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  • Suddenly Everything Was Different: German Lives in Upheaval
  • Anke Finger (bio)
Klein, Olaf Georg. Suddenly Everything Was Different: German Lives in Upheaval. Trans. Ann McGlashan, ed. with an introduction and annotations by Dwight D. Allman. Rochester, NY: Camden House, 2007. 210pp. + xxix. $24.95 (paper)

Suddenly Everything was Different is the English translation of Olaf Georg Klein’s book Plötzlich war alles ganz anders. Deutsche Lebenswege im Umbruch, published in 1994 by Kiepenheuer & Witsch in Germany. Categorized by Dwight D. Allman as “Dokumentarliteratur” (documentary literature), one could easily list the volume as well under the genre interview literature, as laid out by Hans Joachim Schröder in his Interviewliteratur zum Leben in der DDR (Interview Literature on Life in the GDR), published in 2001. Schröder analyzes interview literature as a subgroup of documentary literature and points, specifically, to the interdisciplinary ties to sociology, history, and oral history, among other disciplines. This genre represents both memory work and everyday cultures, presents viewpoints and life experiences from prominent as well as from otherwise unfamiliar people, and its tradition in the former GDR and in (West) Germany is significant, beginning with Erika von Hornstein’s collection Die Deutsche Not in 1960.

In his introduction, editor Allman provides the reader with a short synopsis of “History and German Identity,” a biography of the author (“Growing Up with the GDR”), a quick overview of (to use his own subheadings) “The Revolution of 1989,” and some details on how “Suddenly Everything Was Different.” But he fails to indicate why, given the rather overwhelming choice of texts within the documentary or interview literature genres that present aspects of life in the GDR, he picked Klein’s; we can only assume that he followed the judgment of Wolfgang Emmerich who, in the new and expanded edition of his Kleine Literaturgeschichte der DDR (2000), ranks Klein’s book as “one of the best in the genre of Wendeliteratur” (literature documenting the change or “Wende”) (ix). The translator’s preface follows Allman’s introduction, providing the reader [End Page 222] with some helpful explanations about the rendering of specific terms such as “Wende” and “IM” (“unofficial co-worker”), and it is complemented suitably by Allman’s annotations at the end of the book, offering necessary and very helpful explanations for terms, names, and dates referred to in the main text.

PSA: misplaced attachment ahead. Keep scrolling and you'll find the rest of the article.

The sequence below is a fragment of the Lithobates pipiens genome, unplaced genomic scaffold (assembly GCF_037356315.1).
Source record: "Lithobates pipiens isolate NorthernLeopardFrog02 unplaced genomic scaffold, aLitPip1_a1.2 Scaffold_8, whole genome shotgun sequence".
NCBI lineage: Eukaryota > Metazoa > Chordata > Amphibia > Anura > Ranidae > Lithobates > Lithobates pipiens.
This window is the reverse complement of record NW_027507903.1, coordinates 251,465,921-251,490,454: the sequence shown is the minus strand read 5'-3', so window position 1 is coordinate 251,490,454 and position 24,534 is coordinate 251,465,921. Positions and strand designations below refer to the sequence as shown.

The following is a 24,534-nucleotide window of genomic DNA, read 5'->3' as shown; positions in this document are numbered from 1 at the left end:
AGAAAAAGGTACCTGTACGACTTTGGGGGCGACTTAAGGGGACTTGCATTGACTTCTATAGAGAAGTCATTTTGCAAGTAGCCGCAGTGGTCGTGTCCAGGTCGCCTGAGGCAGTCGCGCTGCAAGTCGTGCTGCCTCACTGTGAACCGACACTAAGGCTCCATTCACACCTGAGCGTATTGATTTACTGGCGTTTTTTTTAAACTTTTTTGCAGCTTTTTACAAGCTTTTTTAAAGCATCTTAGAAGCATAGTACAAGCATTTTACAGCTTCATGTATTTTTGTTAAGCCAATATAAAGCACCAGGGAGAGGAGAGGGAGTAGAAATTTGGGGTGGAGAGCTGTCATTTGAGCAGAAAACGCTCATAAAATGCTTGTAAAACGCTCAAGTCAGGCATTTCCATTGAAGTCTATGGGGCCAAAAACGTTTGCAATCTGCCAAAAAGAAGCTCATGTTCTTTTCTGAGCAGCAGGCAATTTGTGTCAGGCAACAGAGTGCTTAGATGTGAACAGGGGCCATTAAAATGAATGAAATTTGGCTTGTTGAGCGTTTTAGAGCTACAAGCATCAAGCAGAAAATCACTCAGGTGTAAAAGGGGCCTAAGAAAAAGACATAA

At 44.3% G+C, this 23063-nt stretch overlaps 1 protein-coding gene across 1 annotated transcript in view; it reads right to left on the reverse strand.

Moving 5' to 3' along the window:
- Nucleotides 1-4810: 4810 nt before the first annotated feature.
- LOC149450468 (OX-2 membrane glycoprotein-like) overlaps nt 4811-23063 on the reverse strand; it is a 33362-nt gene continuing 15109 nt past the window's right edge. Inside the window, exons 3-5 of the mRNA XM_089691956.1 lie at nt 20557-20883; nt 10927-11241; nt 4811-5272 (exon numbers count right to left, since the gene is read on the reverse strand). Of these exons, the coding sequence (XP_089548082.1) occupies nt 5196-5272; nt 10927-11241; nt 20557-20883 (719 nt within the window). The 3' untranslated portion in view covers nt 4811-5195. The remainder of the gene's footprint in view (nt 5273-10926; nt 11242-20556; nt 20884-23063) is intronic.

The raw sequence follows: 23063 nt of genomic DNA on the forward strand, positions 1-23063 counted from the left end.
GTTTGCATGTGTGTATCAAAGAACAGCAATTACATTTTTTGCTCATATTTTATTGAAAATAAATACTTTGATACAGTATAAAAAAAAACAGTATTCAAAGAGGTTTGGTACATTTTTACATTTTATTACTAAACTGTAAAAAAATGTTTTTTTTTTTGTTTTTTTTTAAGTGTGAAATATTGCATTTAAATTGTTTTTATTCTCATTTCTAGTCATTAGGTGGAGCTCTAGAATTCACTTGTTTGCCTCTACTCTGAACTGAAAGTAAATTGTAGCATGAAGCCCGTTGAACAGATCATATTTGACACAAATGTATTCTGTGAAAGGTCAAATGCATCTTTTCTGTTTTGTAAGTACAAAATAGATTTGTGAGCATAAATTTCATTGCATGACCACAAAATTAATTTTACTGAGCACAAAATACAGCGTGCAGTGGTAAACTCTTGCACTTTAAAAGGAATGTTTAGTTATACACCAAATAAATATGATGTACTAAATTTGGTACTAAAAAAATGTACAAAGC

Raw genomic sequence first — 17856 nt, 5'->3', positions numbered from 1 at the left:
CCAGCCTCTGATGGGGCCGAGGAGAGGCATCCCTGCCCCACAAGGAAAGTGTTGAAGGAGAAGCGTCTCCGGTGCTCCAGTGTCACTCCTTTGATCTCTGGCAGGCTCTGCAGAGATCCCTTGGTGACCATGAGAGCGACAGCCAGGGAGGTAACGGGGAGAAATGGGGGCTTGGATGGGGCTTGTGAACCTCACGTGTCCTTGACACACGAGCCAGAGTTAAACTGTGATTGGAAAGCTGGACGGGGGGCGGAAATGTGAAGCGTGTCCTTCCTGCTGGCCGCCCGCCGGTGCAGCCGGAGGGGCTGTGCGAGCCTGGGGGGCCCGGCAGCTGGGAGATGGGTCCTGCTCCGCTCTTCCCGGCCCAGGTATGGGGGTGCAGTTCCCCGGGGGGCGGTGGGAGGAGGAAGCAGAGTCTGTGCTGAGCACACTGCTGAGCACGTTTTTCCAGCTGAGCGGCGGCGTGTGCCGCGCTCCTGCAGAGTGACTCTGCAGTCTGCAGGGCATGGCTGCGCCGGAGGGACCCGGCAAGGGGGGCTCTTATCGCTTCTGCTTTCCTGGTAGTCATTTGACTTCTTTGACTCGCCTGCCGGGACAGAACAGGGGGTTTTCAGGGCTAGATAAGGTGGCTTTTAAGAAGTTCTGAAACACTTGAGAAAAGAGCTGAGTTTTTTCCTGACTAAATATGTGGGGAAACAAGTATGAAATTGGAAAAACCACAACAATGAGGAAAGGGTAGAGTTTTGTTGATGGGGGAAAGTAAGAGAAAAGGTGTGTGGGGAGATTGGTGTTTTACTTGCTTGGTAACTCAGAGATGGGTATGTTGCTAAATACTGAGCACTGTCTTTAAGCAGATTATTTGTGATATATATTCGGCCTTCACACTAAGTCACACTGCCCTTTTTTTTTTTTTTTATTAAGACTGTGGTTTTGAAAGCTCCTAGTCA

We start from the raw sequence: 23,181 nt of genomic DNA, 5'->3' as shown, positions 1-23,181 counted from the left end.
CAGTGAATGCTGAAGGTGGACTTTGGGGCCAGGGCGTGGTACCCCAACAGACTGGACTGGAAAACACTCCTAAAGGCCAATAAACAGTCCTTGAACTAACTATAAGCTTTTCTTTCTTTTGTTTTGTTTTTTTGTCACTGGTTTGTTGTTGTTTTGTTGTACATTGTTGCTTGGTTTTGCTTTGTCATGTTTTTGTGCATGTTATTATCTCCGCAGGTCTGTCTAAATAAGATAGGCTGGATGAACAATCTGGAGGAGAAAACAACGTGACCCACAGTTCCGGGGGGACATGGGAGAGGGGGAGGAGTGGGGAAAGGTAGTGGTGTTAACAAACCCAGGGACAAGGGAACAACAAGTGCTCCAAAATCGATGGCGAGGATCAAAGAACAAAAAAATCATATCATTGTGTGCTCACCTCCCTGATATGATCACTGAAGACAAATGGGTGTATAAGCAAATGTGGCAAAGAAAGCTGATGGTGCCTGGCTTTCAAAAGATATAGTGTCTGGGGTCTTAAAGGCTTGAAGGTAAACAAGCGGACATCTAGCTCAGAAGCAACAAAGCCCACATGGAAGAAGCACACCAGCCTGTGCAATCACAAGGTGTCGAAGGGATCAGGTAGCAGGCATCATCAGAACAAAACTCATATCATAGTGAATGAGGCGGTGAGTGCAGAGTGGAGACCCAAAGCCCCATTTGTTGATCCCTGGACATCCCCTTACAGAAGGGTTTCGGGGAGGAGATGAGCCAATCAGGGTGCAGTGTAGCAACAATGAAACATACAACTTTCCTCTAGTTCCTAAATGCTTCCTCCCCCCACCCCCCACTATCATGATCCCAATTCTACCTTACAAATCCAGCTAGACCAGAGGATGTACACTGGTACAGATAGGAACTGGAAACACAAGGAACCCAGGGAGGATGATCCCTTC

The main text, then, corresponds to the German original, that is, Klein’s preface and his twelve “interviews” with four women and eight men. What makes Klein’s work stand out somewhat from the hundreds of other volumes of interview literature, before and after the fall of the Berlin Wall in 1989, is the intentional confusion of the reader, professed in his preface. He calls the end of the GDR a “collective heart attack” (xxvii), within which he sees himself as both a “chronicler” of events (and of the contradictions and fissures in their interpretations) and a “translator” of “values and interpretations” (xxviii) who “must not only set down what was said, claimed, or contended, but above all how, when, and in what context it was done or not done.” Consequently, he encourages the readers to judge “for themselves who these fictitious characters are ‘in reality’” (xxix), having dubbed his texts—which are based on actual interviews—“literary monologues.”

These “monologues” depict a number of events and personal histories from a variety of people, including a day care worker, a former collaborator of the secret police, a student, two pastors, an artist, and a journalist. When interviewed, the oldest was 56 and the youngest 18. All interviewees speak to the changes brought about by the fall of the wall and re-unification in October 1990, and some bring up other major events in East German history, for example, the uprising on June 17, 1953. All of them address the interlacings between private and public life, between personal opinion and party politics, and they recount encounters with official doctrine, changes in their personal positioning towards official doctrine, or how they handled the loss of the “system” altogether. Family life coincides and/or clashes with demands and responsibilities at work while the “collective heart attack” often rattles firmly...


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pp. 222-224
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